Buying trends emerge online over time to give business owners, product developers, and marketers clues as to the kinds of things that sell and the strategies that perform best in putting the products into the hands of the customer.
One trend that many have noticed of late is the attraction of “simple and easy” with regard to online purchases. It seems that the public prefers to buy products that are easy to use, easy to understand, take little or no set up or skill to activate, and that are simple to maintain.
Why does this trend seem to be so prevalent? Is it that the population is generally lazy? Do we not have the time to worry about learning to use and care for things? Are there better uses of our discretionary time?
In the information age, that is only just beginning, the challenge that we all face seems to be the overabundance of data and the length of time it takes to sort it out and prioritize it to make some sense of it all and turn it into useful and practical decision making ammunition.
The sad truth, it seems, is that most people would prefer to have both “thinking” and “doing” tasks removed from their plate altogether.
Why spend valuable time and energy learning how to recycle home waste and then force the family to go the extra mile to sort garbage and maintain a compost pile when you can simply buy a pickup load of manure and have it delivered to you and spread by someone else for a small fee?
Why take the time to learn how to play the piano when you can just pop in a CD and listen to all the piano music you like?
Why go to the effort of making dinner for the family when it’s so convenient to stop in at Wendy’s and have everything handled by someone else?
It’s so simple and easy and convenient to have everything done for you. Just pay the man and he’ll take care of everything.
This same philosophy or mindset holds true online as well.
I don’t want to take the time to learn graphic design and HTML. I’ll just pay a firm to get my web site up and running.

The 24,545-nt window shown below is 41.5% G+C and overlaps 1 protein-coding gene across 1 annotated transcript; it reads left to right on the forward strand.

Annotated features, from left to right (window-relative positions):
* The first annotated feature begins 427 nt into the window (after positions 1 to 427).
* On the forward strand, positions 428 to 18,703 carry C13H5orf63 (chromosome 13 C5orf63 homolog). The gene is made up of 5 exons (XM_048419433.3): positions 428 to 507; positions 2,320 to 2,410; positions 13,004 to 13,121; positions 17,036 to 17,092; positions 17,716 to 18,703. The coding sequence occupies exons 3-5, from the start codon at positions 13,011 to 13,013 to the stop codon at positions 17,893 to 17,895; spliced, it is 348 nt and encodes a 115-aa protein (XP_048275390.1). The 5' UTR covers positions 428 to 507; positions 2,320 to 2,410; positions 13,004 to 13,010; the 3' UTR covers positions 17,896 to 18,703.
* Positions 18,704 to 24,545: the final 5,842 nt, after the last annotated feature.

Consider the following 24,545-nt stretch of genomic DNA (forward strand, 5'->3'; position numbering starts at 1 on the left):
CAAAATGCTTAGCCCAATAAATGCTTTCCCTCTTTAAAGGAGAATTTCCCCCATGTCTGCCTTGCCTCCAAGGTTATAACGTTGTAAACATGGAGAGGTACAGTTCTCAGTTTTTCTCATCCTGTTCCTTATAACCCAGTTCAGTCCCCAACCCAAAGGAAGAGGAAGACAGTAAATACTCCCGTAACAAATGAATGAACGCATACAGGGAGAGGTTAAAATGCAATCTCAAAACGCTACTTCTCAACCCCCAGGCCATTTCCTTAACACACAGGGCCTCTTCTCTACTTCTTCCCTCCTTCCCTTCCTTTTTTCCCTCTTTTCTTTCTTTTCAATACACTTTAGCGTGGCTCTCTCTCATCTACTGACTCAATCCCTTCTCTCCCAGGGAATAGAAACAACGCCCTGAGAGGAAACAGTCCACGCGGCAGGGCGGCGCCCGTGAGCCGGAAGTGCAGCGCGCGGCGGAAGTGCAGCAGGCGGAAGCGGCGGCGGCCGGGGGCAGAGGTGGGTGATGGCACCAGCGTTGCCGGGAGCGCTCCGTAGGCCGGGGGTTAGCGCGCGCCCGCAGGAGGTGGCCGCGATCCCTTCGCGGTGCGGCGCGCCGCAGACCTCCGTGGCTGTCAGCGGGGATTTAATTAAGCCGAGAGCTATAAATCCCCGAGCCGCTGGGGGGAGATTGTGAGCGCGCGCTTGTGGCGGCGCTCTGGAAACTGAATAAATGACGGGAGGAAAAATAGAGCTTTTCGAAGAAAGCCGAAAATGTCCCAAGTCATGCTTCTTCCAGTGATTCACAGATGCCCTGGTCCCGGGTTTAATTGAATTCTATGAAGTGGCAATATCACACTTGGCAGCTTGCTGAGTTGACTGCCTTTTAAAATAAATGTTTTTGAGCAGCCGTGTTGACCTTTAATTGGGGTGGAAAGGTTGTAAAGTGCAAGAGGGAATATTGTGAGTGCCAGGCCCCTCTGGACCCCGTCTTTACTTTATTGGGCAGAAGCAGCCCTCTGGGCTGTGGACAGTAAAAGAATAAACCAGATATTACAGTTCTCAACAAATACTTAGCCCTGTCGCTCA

I don’t want software that enables me to send a weekly message to my mailing list. I’ll just hire a firm to draft and distribute the message for me.
Are you kidding? Do my own taxes? No way! I pay the accountants to handle all that stuff for me.
If you figure out how to do something valuable for the consumer, without any intervention required on his part, you will have a “hot” service business or product in the making.
I think this mindset is partly responsible for the popularity of online step-by-step instructions for important tasks. Customers want to be led by the hand, be told where to go, and exactly how to do something.
They don’t care to be confused by facts, or be required to think in order to solve a problem. They just want to pay someone else to expend the effort to get the thing completed.
Laziness? Simply a lack of time to be involved? Priorities (i.e. by having something done for me, it frees up my time to do something else that’s a higher priority for my time)? Lack of interest in learning a new skill, technique, art, process, etc?
I don’t have the answer – I would imagine that some or all of the above apply in most cases.
What I do know is that if you are struggling to find a niche business idea, the key may be in identifying some task or procedure that many people need to have done but don’t want to do themselves.
Figure out how to do this thing for them (through software automation possibly), charge them a reasonable amount, give them great service, and you will most likely have a winner!
To your online business success!